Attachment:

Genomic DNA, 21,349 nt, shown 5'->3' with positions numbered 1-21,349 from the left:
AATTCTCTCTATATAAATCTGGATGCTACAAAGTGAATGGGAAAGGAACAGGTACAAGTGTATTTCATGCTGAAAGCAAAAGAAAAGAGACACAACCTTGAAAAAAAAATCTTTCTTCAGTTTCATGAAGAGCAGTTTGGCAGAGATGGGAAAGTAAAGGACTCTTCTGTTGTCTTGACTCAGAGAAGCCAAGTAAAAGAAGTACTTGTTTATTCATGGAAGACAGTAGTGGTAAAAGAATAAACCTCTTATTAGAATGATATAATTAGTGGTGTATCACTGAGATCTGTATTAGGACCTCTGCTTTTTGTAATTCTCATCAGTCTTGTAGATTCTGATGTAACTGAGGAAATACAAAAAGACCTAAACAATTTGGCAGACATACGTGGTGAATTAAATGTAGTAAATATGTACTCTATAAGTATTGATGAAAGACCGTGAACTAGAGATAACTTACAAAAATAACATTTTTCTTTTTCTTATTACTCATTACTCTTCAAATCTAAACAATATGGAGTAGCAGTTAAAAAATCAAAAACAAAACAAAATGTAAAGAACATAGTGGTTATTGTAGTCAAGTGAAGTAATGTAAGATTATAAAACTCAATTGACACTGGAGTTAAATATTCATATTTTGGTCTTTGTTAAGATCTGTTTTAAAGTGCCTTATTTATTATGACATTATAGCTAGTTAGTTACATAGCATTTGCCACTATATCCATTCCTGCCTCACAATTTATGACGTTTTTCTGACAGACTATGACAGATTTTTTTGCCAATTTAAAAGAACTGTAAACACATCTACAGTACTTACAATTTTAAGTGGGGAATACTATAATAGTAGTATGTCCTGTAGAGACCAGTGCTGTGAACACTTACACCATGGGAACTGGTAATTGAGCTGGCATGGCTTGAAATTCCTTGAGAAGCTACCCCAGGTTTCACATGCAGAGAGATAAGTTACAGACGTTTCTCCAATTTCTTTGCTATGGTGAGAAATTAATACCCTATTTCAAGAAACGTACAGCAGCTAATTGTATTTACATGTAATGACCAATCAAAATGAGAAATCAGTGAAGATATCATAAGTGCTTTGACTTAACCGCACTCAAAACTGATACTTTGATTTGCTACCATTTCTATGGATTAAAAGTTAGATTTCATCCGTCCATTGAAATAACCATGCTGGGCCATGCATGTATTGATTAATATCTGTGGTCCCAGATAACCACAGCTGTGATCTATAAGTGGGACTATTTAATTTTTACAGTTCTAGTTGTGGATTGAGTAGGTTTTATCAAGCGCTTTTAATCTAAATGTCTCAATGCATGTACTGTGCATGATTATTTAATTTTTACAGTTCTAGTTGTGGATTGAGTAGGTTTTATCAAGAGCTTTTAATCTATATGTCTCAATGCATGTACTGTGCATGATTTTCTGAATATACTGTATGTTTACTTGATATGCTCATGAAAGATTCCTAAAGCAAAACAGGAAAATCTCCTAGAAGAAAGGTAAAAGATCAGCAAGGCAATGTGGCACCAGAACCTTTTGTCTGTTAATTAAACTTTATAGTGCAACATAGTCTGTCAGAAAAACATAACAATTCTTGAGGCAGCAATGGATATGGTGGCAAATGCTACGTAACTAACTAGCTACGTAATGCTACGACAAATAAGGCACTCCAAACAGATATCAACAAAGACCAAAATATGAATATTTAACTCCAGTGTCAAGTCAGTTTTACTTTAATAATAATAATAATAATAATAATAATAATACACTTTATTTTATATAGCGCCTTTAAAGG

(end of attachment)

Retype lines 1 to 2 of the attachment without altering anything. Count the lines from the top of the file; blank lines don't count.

Genomic DNA, 21,349 nt, shown 5'->3' with positions numbered 1-21,349 from the left:
AATTCTCTCTATATAAATCTGGATGCTACAAAGTGAATGGGAAAGGAACAGGTACAAGTGTATTTCATGCTGAAAGCAAAAGAAAAGAGACACAACCTTGAAAAAAAAATCTTTCTTCAGTTTCATGAAGAGCAGTTTGGCAGAGATGGGAAAGTAAAGGACTCTTCTGTTGTCTTGACTCAGAGAAGCCAAGTAAAAGAAGTACTTGTTTATTCATGGAAGACAGTAGTGGTAAAAGAATAAACCTCTTATTAGAATGATATAATTAGTGGTGTATCACTGAGATCTGTATTAGGACCTCTGCTTTTTGTAATTCTCATCAGTCTTGTAGATTCTGATGTAACTGAGGAAATACAAAAAGACCTAAACAATTTGGCAGACATACGTGGTGAATTAAATGTAGTAAATATGTACTCTATAAGTATTGATGAAAGACCGTGAACTAGAGATAACTTACAAAAATAACATTTTTCTTTTTCTTATTACTCATTACTCTTCAAATCTAAACAATATGGAGTAGCAGTTAAAAAATCAAAAACAAAACAAAATGTAAAGAACATAGTGGTTATTGTAGTCAAGTGAAGTAATGTAAGATTATAAAACTCAATTGACACTGGAGTTAAATATTCATATTTTGGTCTTTGTTAAGATCTGTTTTAAAGTGCCTTATTTATTATGACATTATAGCTAGTTAGTTACATAGCATTTGCCACTATATCCATTCCTGCCTCACAATTTATGACGTTTTTCTGACAGACTATGACAGATTTTTTTGCCAATTTAAAAGAACTGTAAACACATCTACAGTACTTACAATTTTAAGTGGGGAATACTATAATAGTAGTATGTCCTGTAGAGACCAGTGCTGTGAACACTTACACCATGGGAACTGGTAATTGAGCTGGCATGGCTTGAAATTCCTTGAGAAGCTACCCCAGGTTTCACATGCAGAGAGATAAGTTACAGACGTTTCTCCAATTTCTTTGCTATGGTGAGAAATTAATACCCTATTTCAAGAAACGTACAGCAGCTAATTGTATTTACATGTAATGACCAATCAAAATGAGAAATCAGTGAAGATATCATAAGTGCTTTGACTTAACCGCACTCAAAACTGATACTTTGATTTGCTACCATTTCTATGGATTAAAAGTTAGATTTCATCCGTCCATTGAAATAACCATGCTGGGCCATGCATGTATTGATTAATATCTGTGGTCCCAGATAACCACAGCTGTGATCTATAAGTGGGACTATTTAATTTTTACAGTTCTAGTTGTGGATTGAGTAGGTTTTATCAAGCGCTTTTAATCTAAATGTCTCAATGCATGTACTGTGCATGATTATTTAATTTTTACAGTTCTAGTTGTGGATTGAGTAGGTTTTATCAAGAGCTTTTAATCTATATGTCTCAATGCATGTACTGTGCATGATTTTCTGAATATACTGTATGTTTACTTGATATGCTCATGAAAGATTCCTAAAGCAAAACAGGAAAATCTCCTAGAAGAAAGGTAAAAGATCAGCAAGGCAATGTGGCACCAGAACCTTTTGTCTGTTAATTAAACTTTATAGTGCAACATAGTCTGTCAGAAAAACATAACAATTCTTGAGGCAGCAATGGATATGGTGGCAAATGCTACGTAACTAACTAGCTACGTAATGCTACGACAAATAAGGCACTCCAAACAGATATCAACAAAGACCAAAATATGAATATTTAACTCCAGTGTCAAGTCAGTTTTACTTTAATAATAATAATAATAATAATAATAATAATACACTTTATTTTATATAGCGCCTTTAAAGG